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THE POTENTIAL EFFECT OF STATISTICAL DEPENDENCE IN THE ANALYSIS OF DATA IN JURY DISCRIMINATION CASES: MOULTRIE v. MARTIN RECONSIDERED

Joseph L. Gastwirth and Weiwen Miao
Jurimetrics
Vol. 43, No. 1 (FALL 2002), pp. 115-128
Published by: American Bar Association
Stable URL: http://www.jstor.org/stable/29762796
Page Count: 14
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Since scans are not currently available to screen readers, please contact JSTOR User Support for access. We'll provide a PDF copy for your screen reader.
THE POTENTIAL EFFECT OF STATISTICAL DEPENDENCE IN THE ANALYSIS OF DATA IN JURY DISCRIMINATION CASES: MOULTRIE v. MARTIN RECONSIDERED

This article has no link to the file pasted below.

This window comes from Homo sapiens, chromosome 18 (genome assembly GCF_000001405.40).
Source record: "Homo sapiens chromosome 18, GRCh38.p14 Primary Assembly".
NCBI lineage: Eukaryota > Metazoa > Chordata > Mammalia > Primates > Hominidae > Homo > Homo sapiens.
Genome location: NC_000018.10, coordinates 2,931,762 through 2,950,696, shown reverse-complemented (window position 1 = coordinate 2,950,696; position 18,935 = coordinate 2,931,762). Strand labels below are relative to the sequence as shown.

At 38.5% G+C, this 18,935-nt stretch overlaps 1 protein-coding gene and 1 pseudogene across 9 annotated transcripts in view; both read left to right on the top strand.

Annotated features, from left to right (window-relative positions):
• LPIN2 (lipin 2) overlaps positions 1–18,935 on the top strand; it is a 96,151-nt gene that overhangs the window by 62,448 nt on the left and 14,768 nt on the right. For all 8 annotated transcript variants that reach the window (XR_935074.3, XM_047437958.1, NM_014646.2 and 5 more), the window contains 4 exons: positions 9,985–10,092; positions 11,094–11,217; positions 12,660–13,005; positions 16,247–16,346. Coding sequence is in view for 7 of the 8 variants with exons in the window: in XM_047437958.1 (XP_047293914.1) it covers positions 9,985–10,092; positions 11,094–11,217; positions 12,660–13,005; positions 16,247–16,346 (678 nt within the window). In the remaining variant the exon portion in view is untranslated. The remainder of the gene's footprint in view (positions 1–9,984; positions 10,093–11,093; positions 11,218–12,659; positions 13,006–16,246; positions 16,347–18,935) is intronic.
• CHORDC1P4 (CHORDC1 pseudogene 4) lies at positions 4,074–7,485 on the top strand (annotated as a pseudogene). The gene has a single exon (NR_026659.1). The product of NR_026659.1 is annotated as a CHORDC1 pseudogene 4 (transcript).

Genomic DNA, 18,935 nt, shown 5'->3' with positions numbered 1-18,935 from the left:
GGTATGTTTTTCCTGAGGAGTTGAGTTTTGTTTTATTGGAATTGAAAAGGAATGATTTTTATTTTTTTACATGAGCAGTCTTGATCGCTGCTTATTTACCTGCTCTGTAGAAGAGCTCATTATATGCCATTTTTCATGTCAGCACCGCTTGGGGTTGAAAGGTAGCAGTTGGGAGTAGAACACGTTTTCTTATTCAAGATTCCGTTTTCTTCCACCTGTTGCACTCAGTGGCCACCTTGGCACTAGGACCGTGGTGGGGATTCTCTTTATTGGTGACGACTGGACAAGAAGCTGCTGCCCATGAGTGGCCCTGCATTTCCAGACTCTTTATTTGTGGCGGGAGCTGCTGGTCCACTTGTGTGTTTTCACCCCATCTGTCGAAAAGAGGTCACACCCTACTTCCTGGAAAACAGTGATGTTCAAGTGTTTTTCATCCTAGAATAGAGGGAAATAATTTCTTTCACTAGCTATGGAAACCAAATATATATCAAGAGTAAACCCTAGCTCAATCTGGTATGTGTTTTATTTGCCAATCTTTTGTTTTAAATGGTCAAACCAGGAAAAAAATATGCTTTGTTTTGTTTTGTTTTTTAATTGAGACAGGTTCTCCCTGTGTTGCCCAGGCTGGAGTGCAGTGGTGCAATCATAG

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Abstract

This article describes a statistical analysis that incorporates the dependence between consecutive grand juries in jurisdictions that allow jurors to serve a second year. This holdover juror system is used in South Carolina and is permitted in California. The appropriate modifications to the usual standard deviation analysis are presented and applied to data from Moultrie v. Martin, 690 F.2d 1078 (4th Cir. 1982). The analysis shows that ignoring the dependence made the statistical evidence of discrimination appear stronger than it was. Furthermore, the standard method, which ignores the dependence, also exaggerates the power of the hypothesis test to determine whether there was a potentially discriminatory selection process.

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